March 2017 Quick Lit

Late winter means lighting candles.

Late winter means lighting candles.

Each month I link with Modern Mrs. Darcy's Quick Lit as a way to talk about the books I liked, but didn't review.

I read so many amazing books last month, which is possibly why I'm in a reading slump right now. I'm not sweating it, because these books need room to breath and percolate in my brain. If you're looking for something absorbing to read you can't go wrong with anything here.

Kindred by Octavia Butler - This is a story of Dana, a African-American woman who is sent back in time very time her distant, slave owning, white relative needed his foolish life saved. It's science-fiction mixed with historical fiction. Dana's trials had me on the edge of my seat. Before I picked it up, I was put off by the 1970's setting in this book, but really it read like it was written yesterday. Plus the main character was a time traveler, so she wasn't in the 70's much anyway.

Hidden Figures by Margot Lee Shetterly - It's funny that in the 90's when I was studying physics the story I was told is that not many women had done it before. Turns out NASA had hired many, many women physicists and mathematicians in the past, but they just didn't want us to know. Even if you don't have a physics degree read this book. It's very inspiring. If you liked Hidden Figures check out Rise of the Rocket Girls too.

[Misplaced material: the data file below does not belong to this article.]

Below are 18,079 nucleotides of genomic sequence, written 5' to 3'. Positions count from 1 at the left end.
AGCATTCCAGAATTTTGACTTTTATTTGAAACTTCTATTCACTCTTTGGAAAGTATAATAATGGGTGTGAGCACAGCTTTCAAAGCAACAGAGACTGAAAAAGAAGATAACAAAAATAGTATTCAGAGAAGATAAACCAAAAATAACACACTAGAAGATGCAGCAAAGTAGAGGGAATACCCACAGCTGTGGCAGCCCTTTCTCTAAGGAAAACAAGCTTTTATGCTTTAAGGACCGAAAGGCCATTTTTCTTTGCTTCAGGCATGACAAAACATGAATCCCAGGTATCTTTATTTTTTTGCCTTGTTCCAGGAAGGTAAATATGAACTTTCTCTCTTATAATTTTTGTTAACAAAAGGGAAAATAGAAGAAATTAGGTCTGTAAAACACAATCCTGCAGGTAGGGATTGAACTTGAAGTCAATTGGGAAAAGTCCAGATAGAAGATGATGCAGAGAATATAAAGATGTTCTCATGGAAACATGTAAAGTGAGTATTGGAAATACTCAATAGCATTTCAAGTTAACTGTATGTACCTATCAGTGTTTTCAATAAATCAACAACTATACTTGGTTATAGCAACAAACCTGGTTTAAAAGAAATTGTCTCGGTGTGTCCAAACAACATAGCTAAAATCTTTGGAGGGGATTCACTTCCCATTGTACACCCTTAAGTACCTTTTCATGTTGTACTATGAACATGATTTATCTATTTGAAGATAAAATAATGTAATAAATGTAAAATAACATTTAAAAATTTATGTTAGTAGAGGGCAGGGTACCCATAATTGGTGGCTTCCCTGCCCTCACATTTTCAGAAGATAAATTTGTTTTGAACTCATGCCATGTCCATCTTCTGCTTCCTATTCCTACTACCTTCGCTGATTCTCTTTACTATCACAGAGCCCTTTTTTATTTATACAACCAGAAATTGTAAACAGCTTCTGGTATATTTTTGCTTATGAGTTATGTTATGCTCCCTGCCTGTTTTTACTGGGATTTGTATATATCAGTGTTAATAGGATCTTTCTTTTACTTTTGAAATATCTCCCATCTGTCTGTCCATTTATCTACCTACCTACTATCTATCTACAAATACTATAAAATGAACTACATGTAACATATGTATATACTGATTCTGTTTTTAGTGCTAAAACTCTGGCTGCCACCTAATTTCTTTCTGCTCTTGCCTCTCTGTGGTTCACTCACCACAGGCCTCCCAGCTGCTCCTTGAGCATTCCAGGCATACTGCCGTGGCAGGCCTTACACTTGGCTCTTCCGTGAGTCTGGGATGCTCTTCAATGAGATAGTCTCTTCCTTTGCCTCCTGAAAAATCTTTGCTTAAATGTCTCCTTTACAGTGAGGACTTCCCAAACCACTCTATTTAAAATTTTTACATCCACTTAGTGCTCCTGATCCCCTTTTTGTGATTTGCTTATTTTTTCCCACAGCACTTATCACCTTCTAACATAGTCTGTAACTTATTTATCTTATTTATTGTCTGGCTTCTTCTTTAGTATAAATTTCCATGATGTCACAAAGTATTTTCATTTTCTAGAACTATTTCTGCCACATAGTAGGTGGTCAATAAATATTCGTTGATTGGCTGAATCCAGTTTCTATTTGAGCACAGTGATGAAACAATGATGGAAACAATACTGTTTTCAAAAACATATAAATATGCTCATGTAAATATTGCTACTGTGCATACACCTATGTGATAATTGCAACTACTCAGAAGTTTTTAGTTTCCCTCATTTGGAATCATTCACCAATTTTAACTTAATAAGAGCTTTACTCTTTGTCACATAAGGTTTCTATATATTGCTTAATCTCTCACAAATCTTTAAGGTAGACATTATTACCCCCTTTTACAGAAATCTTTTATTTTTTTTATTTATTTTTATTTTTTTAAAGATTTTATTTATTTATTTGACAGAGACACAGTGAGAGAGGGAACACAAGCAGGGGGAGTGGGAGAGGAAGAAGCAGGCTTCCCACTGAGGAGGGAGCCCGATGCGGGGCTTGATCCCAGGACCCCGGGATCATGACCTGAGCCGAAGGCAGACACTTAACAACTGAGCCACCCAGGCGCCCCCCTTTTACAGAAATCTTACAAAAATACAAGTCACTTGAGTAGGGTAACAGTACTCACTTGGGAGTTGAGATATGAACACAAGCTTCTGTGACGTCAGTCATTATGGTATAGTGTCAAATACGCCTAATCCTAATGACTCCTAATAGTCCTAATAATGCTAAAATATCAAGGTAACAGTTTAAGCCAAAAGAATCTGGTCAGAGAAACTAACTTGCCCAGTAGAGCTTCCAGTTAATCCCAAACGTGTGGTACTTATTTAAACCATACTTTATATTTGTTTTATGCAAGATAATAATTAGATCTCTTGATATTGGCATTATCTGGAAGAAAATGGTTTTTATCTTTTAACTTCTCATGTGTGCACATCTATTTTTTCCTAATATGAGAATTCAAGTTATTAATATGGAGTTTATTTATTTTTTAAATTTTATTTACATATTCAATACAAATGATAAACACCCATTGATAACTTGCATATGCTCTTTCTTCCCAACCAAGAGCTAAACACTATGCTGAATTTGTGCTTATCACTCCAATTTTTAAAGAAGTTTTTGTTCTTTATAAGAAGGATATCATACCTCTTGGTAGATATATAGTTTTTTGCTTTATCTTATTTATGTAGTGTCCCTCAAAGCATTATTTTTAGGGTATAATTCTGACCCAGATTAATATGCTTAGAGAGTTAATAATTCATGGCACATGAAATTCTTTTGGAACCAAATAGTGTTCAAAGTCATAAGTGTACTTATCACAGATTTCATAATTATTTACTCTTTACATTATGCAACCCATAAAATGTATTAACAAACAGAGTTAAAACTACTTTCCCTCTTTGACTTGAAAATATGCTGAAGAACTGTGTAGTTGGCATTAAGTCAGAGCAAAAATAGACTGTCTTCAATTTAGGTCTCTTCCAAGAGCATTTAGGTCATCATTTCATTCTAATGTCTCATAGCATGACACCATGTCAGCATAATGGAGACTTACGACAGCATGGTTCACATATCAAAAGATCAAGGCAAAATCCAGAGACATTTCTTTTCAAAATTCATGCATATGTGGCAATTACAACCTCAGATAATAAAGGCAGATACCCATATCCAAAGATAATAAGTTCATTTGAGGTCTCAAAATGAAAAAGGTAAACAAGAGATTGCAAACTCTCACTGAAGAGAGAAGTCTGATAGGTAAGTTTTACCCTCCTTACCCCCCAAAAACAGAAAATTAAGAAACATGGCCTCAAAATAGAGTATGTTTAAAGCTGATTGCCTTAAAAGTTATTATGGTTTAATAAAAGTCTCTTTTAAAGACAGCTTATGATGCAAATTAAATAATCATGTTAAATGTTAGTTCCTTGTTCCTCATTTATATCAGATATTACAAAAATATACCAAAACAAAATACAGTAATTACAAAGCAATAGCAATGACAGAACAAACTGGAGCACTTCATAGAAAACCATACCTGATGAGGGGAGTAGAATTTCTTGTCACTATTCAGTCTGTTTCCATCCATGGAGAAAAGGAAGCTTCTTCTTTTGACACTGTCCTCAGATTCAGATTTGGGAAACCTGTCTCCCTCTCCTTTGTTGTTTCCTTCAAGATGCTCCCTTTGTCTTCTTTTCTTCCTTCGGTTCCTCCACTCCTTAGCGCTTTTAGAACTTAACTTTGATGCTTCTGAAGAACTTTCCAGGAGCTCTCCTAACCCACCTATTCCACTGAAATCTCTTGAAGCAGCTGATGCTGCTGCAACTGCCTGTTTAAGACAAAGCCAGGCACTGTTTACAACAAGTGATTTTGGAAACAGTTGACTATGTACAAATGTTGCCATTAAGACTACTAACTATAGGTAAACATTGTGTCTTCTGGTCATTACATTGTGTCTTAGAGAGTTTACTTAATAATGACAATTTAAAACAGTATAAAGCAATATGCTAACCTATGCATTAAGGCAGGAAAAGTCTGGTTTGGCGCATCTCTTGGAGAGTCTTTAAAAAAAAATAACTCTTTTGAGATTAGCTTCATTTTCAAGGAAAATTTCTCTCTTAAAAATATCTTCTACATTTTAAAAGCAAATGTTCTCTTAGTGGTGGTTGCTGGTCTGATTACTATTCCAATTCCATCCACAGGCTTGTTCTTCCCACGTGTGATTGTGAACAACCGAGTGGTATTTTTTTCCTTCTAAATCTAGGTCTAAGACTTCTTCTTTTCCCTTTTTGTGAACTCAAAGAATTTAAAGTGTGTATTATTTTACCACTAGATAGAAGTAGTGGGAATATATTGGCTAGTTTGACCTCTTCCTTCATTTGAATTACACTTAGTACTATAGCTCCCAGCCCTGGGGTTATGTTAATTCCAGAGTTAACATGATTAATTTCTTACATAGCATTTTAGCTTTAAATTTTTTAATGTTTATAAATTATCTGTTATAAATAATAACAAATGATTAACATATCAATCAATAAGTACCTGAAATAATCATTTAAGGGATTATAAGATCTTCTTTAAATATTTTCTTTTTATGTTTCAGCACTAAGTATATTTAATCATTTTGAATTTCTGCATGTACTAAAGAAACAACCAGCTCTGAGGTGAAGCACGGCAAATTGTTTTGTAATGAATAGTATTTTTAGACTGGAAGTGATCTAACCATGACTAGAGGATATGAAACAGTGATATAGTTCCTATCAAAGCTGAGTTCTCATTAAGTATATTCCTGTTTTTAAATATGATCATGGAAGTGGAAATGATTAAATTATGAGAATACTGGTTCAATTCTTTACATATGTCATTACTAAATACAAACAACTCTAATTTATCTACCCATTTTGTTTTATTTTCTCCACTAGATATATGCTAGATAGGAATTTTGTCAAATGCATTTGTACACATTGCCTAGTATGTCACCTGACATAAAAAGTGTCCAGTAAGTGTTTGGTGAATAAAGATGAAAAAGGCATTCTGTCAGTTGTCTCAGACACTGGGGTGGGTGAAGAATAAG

Cherries in Winter by Suzan Colon - This was a quick read about a woman who got laid off around 2008, and the connection it gave her to her relatives that had to struggle before her. It was a sweet story, and it had recipes. Perfect for a winter's day.

Falling Angels by Tracy Chevalier - Two friends from slightly different sides of the track hang out in the cemetery with their friend a grave digger. It's not nearly as weird as it sounds. In fact, it's great. I read this one in less than a day because I was so absorbed in it.

The Lowland by Jhumpa Lahiri - I put off reading this forever. Why? Jhumpa Lahiri is so great. This book is all about forgiveness told in only the way Lahiri can tell it. You feel like you're there.

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REVIEW: Wide-Open World by John Marshall

I have been on a travel writing kick ever since I had a square for it on my Summer Reading Bingo card last year. That must have been how I ran across Wide-Open World by John Marshall. It was a worthy addition to my current reading obsession!

This was a real life book about doing something kind of crazy that was at the same time relatable. It starts with a couple with two teenagers that is drifting apart. Their marriage isn't terrible, but it's not great, and they feel like they're about to lose their kids to facebook and adulthood. They would love to drop it all, and travel for a year, but aren't sure how to swing it. They realize that by leveraging volunteer work they might be able to swing it.

I'll cut to the chase: these are not self righteous, I'm better than you because I help people instead of traveling types. If you're afraid reading this book will make you feel bad about your next trip to the hotel swimming pool don't be. These are people who initially use volunteer work as a way to help them travel, but who end up being changed for the better by it. This book includes the good, the bad, and the ugly, and that's what makes it so likable.

Other armchair travel I've enjoyed:

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